The Antidote is not at all what I expected. Morcheeba is known for producing rather solemn down-tempo tracks, but that has changed. With their fifth album, brothers Paul and Ross Godfrey have completely changed their style, reinventing themselves and stretching beyond their electronica roots. Armed with a new vocalist Daisy Martey (who replaces the distinctive Skye Edwards), their new sound has more in common with Jefferson Airplane than it does with Portishead. The drastic change had me scratching my head, but despite all the rearranging, The Antidote is a remarkably refreshing album that revives a sound that has largely disappeared from contemporary music.
While the loss of Edwards put the band's future in doubt, Martey has taken the band in a new direction. She channels Grace Slick with her rough and soulful tones, singing with a striking amount of confidence and command. Her vocals drive the album through its seamless ten tracks, completely selling the late-1960s-influenced sound on tracks such as opener "Wonders Never Cease."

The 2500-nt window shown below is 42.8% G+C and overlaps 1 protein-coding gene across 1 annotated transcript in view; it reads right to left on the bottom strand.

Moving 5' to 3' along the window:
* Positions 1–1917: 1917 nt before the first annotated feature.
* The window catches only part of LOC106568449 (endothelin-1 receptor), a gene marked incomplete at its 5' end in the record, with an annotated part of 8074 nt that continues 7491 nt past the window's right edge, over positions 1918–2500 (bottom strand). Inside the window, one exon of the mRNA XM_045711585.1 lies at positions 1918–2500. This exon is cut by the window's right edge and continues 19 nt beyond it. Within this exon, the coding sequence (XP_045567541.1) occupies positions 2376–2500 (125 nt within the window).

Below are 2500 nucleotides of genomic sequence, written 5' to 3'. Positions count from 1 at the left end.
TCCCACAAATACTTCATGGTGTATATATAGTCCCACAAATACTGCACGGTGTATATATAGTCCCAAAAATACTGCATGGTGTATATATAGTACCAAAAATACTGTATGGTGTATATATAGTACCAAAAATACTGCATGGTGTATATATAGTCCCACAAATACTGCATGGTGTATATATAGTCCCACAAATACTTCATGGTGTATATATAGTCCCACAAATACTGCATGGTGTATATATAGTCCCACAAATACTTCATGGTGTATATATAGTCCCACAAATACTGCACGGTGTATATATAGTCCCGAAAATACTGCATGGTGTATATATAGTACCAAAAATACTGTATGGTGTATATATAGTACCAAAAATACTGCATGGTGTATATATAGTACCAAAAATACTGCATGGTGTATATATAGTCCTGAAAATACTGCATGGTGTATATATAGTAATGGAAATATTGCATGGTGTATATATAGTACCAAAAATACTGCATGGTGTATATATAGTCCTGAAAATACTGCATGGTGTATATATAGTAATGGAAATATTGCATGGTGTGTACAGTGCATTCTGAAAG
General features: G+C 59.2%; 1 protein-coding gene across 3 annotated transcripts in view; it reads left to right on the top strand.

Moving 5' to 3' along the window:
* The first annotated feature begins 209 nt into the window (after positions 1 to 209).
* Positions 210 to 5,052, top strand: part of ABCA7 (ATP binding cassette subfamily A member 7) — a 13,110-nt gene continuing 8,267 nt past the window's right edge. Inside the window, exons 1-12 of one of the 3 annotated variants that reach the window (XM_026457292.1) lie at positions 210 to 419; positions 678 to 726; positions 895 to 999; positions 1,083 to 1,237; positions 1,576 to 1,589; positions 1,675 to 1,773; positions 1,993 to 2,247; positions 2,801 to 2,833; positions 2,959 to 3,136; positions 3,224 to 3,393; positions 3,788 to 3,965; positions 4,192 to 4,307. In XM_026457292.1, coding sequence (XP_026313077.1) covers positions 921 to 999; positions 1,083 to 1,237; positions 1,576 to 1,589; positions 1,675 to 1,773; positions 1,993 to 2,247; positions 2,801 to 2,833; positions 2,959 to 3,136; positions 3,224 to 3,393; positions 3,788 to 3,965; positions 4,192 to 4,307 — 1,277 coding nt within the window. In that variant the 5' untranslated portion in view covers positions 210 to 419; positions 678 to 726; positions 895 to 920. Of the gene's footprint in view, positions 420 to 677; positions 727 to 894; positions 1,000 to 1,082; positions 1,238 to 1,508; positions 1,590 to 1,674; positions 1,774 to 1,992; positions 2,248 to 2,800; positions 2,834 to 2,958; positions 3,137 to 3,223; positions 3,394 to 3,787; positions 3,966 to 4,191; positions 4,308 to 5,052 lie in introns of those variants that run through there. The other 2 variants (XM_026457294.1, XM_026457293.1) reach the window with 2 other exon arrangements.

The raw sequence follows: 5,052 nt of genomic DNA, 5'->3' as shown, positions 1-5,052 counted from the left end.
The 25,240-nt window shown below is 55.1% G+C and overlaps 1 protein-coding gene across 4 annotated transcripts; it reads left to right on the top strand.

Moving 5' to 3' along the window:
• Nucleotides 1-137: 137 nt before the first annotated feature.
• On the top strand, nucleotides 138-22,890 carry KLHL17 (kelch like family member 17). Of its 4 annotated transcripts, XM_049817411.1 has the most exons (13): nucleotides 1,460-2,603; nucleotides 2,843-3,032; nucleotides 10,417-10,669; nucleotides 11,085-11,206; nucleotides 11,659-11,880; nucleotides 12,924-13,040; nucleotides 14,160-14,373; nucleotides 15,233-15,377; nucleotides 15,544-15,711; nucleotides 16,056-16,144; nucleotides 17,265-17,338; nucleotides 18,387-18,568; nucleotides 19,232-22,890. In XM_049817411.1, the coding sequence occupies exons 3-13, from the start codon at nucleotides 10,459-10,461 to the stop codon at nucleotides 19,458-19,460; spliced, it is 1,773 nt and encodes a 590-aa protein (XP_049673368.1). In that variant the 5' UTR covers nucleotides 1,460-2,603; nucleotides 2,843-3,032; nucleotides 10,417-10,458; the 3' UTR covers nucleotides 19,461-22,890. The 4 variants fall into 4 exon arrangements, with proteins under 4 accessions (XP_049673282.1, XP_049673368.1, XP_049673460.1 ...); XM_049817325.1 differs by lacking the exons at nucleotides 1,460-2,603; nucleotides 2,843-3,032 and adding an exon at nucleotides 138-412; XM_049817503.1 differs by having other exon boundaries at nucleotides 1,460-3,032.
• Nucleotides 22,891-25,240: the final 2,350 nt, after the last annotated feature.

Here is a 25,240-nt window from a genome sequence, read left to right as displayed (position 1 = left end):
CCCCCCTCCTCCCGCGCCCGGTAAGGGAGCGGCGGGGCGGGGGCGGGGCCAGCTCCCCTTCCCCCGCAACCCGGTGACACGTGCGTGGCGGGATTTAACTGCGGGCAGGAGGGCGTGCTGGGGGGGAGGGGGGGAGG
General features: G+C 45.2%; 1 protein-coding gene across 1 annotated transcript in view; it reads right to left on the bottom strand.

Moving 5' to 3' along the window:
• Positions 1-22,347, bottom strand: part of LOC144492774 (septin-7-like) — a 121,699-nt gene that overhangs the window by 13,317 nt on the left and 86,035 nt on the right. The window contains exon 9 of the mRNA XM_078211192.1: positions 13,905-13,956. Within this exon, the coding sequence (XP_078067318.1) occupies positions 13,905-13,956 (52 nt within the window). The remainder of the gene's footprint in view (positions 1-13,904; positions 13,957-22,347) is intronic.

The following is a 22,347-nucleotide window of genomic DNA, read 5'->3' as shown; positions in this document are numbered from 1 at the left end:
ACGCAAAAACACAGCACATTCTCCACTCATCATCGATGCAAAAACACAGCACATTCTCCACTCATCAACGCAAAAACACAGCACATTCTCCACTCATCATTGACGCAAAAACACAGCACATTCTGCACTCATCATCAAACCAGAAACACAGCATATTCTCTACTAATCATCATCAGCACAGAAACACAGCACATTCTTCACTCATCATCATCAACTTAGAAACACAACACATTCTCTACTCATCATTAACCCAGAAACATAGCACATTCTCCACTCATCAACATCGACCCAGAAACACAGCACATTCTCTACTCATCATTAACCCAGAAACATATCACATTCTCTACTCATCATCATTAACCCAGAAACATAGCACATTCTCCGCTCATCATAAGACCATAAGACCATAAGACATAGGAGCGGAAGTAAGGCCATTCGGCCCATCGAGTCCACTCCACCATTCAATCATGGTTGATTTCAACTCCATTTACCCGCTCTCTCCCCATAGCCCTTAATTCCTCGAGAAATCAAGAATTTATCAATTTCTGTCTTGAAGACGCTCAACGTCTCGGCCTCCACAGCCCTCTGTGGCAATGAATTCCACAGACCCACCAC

Morcheeba is able to achieve success thanks to perfectly produced tracks such as the enchanting "People Carrier" that evoke the free-love vibe of the hippie era and through the strong presence of their singer whose lyrics speak of the power of freedom. Most of the tracks are decidedly upbeat romps with excellent songwriting and well-chosen instrumentation, with standouts including the pop perfection of "Lighten Up" and the blissful "A Military Coup." Tambourines and whimsical flutes punctuate many of the tracks, with modern effects added to remind us that this isn't actually a record produced in 1967.
But what is really interesting about this record is that it even goes the direction that it does. Where many electronica artists choose to mine vintage soul and hip-hop, very few have looked to 1960s folk-rock and guitar-driven anthems for inspiration. The results are quite astounding - if unexpected - and the change is definitely welcome.